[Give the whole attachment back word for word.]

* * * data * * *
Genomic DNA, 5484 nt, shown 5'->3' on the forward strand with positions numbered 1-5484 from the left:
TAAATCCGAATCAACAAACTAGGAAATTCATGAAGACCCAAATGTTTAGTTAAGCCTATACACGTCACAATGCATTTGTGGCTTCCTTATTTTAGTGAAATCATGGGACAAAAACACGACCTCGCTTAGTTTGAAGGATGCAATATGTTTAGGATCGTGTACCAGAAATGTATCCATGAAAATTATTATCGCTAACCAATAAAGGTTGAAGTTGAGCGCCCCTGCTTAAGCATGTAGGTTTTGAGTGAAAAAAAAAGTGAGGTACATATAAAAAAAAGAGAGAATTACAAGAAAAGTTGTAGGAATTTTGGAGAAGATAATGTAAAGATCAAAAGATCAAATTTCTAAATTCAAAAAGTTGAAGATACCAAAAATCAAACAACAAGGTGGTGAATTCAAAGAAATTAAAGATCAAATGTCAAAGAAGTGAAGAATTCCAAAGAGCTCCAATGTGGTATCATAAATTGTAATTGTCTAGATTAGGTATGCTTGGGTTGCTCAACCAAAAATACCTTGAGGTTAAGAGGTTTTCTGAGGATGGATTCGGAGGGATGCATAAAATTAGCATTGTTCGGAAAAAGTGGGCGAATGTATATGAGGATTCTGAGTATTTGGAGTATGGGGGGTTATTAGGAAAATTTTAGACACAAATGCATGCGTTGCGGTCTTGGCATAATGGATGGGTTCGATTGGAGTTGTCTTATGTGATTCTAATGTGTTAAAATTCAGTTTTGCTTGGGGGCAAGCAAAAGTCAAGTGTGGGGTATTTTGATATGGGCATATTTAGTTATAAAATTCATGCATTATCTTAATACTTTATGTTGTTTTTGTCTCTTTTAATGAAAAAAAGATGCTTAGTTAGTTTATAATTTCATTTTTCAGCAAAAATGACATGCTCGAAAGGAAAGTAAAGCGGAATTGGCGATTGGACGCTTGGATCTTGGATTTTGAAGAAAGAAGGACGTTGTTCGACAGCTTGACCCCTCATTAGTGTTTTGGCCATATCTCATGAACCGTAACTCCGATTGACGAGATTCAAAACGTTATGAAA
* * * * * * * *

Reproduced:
Genomic DNA, 5484 nt, shown 5'->3' on the forward strand with positions numbered 1-5484 from the left:
TAAATCCGAATCAACAAACTAGGAAATTCATGAAGACCCAAATGTTTAGTTAAGCCTATACACGTCACAATGCATTTGTGGCTTCCTTATTTTAGTGAAATCATGGGACAAAAACACGACCTCGCTTAGTTTGAAGGATGCAATATGTTTAGGATCGTGTACCAGAAATGTATCCATGAAAATTATTATCGCTAACCAATAAAGGTTGAAGTTGAGCGCCCCTGCTTAAGCATGTAGGTTTTGAGTGAAAAAAAAAGTGAGGTACATATAAAAAAAAGAGAGAATTACAAGAAAAGTTGTAGGAATTTTGGAGAAGATAATGTAAAGATCAAAAGATCAAATTTCTAAATTCAAAAAGTTGAAGATACCAAAAATCAAACAACAAGGTGGTGAATTCAAAGAAATTAAAGATCAAATGTCAAAGAAGTGAAGAATTCCAAAGAGCTCCAATGTGGTATCATAAATTGTAATTGTCTAGATTAGGTATGCTTGGGTTGCTCAACCAAAAATACCTTGAGGTTAAGAGGTTTTCTGAGGATGGATTCGGAGGGATGCATAAAATTAGCATTGTTCGGAAAAAGTGGGCGAATGTATATGAGGATTCTGAGTATTTGGAGTATGGGGGGTTATTAGGAAAATTTTAGACACAAATGCATGCGTTGCGGTCTTGGCATAATGGATGGGTTCGATTGGAGTTGTCTTATGTGATTCTAATGTGTTAAAATTCAGTTTTGCTTGGGGGCAAGCAAAAGTCAAGTGTGGGGTATTTTGATATGGGCATATTTAGTTATAAAATTCATGCATTATCTTAATACTTTATGTTGTTTTTGTCTCTTTTAATGAAAAAAAGATGCTTAGTTAGTTTATAATTTCATTTTTCAGCAAAAATGACATGCTCGAAAGGAAAGTAAAGCGGAATTGGCGATTGGACGCTTGGATCTTGGATTTTGAAGAAAGAAGGACGTTGTTCGACAGCTTGACCCCTCATTAGTGTTTTGGCCATATCTCATGAACCGTAACTCCGATTGACGAGATTCAAAACGTTATGAAA